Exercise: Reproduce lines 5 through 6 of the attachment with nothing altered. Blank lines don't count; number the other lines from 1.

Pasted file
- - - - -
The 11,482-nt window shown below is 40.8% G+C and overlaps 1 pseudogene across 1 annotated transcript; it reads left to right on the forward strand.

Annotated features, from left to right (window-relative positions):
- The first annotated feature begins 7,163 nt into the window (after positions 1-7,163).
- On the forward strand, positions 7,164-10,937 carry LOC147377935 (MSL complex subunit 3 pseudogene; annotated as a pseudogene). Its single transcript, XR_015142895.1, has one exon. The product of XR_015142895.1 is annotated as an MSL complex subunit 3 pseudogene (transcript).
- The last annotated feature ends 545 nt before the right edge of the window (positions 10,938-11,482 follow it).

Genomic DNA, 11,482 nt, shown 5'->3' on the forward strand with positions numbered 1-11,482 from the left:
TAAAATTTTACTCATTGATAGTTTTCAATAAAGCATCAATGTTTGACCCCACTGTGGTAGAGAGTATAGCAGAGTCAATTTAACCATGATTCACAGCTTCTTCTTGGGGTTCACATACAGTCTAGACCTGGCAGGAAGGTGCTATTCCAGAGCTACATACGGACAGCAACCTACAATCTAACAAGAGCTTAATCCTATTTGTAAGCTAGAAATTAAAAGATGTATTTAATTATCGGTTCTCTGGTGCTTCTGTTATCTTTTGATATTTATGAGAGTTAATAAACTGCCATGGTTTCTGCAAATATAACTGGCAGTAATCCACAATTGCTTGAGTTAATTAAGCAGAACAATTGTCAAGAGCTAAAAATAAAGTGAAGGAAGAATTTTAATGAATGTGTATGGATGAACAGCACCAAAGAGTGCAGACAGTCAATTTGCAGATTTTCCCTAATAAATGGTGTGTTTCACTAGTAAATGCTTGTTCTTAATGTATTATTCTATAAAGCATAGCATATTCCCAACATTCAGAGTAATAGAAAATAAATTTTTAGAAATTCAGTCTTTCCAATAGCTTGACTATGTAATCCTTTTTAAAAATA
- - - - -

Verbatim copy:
- The last annotated feature ends 545 nt before the right edge of the window (positions 10,938-11,482 follow it).

Genomic DNA, 11,482 nt, shown 5'->3' on the forward strand with positions numbered 1-11,482 from the left: